Keeping the Cuban monarchy “sustainable”?

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Journalist Tom Fawthrop reports that change is coming to Cuba. The Cuban people are “growing increasingly impatient with hard times, suffocating bureaucracy and the badly run state economy”. This is hardly surprising news, considering how many Cubans try to escape the country to get to the US. Therefore, President Raul Castro (elected in a free and fair election – NOT!!) wants to reform the economy without “abandoning some of the socialist ideals and principles that inspired the revolution”. He wants a new “sustainable socialism”. 

This sounds to me like a simple case of Castro Jr wanting to have his cake and eat it. A failing economic system obviously embarrasses the regime, but the government clearly does not want to liberalise the country’s politics. Whilst the Castros are in charge Cuba will remain a one-party state where human rights abuses are routine, where censorship and control of the populace are seen as vital to the success of the revolution, and where the ultimate power of the country’s leadership remains unchallenged.

Fawthrop quotes Mariela Castro, the president’s daughter who works for the government, as saying: “Cuban people are asking for a much more sustainable socialism, not a return to capitalism. They want a permanent system of consultation, better mechanisms of participation to work for a democratic socialism.”

That sounds lovely. However, without a firm committment to multi-party elections, an end to press censorship, the freeing of political prisoners, etc, it’s hard to take anything a Castro says about ‘democratic socialism’ too seriously. Mariela is apparently “well-known as an independent voice within Havana’s ruling elite”. Presumably it is much easier to be an independent voice in Cuba when your daddy is el presidente and you probably don’t have to worry too much about being locked up for criticising the government. 

Yes, we all know that the Cuban Revolution gave the country a decent health system and that the crippling US embargo is unfair and should be abandoned. But these arguments do not disguise the massive, glaring truth that Cuba is a Communist Party dictatorship where one family rules supreme. The Cuban model is a stain upon the word ‘socialism’. A move towards democracy would of course be welcome, but I won’t hold my breath.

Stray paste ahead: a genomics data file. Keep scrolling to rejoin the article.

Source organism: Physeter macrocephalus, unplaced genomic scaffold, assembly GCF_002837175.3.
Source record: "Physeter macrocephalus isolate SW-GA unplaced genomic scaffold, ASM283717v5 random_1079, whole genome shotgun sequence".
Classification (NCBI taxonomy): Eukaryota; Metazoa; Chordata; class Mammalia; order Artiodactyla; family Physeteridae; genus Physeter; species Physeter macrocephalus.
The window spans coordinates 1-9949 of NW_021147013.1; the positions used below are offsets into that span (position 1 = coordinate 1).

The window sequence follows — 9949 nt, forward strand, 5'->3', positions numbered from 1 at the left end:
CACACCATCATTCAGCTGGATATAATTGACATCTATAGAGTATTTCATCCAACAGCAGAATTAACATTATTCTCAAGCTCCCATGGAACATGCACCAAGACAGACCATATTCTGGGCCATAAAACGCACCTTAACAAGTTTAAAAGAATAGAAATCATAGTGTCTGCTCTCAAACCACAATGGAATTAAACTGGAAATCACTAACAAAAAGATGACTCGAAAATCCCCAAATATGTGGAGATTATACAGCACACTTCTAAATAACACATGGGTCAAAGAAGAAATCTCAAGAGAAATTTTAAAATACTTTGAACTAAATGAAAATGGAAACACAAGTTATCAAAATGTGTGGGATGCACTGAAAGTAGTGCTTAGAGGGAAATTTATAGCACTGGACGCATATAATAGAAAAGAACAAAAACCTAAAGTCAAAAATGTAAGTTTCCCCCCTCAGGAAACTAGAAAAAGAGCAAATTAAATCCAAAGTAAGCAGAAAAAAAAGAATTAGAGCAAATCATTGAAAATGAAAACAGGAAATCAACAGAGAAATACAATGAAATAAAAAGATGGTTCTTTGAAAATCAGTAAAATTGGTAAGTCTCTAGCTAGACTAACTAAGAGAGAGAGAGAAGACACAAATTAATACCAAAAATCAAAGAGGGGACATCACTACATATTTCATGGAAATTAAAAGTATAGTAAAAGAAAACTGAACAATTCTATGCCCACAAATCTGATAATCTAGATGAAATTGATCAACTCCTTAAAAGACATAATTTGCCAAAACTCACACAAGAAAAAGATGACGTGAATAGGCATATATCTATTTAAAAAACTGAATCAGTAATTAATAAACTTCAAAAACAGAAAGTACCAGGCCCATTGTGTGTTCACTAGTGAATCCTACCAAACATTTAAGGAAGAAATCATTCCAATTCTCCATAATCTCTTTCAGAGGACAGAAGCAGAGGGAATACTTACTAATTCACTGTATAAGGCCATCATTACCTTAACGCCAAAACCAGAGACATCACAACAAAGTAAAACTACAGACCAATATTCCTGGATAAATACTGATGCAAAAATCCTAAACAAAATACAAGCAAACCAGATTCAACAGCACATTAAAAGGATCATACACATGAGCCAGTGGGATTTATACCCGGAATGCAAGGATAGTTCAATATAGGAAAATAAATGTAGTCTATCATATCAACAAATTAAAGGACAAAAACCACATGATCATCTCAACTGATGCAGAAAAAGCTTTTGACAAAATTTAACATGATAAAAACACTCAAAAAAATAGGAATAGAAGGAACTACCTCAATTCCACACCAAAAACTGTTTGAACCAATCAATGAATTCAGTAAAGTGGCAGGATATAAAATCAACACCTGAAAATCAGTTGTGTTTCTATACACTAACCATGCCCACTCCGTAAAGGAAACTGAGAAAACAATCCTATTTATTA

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2 Responses to “Keeping the Cuban monarchy “sustainable”?”

  1. Jimmy Glesga Says:

    The problem the US would have is if the Cuban people voted for Castro in a fair democratic election. The US would then do what it normally does and find any excuse to invalidate the election. If the Cuban people voted for Castro in a UN administered monitored ACCEPTABLE election the US WOULD NOT ACCEPT THE DECISION. The US are only interested in their own economic interest. The US will only be satisfied when Cuba is restored to the Mafia and a former playboy brothel.

  2. captainjako Says:

    Well, I guess that’s the argument the Castro’s use to justify keeping themselves in power, locking up political prisoners, censoring the press, etc.

    Obviously US policy towards Cuba in the 1950s and 60s shaped the character of the revolutionary regime. But for how long can the spectre of Yankee imperialism be used as an excuse for the continuing lack of meaningful democratic reforms?

    I don’t think there’s any firm evidence that the US government today would not accept the results of a UN monitored election in Cuba that resulted in a Castro victory. I don’t think anyone can seriously imagine a Bay of Pigs-style invasion taking place.

    There is, however, a lot of evidence that the Castros’ definition of ‘sustaining the revolution’ equates to sustaining themselves as leaders of Cuba and refusing to accept that that the Cuban people deserve the opportunity to shape their own futures.

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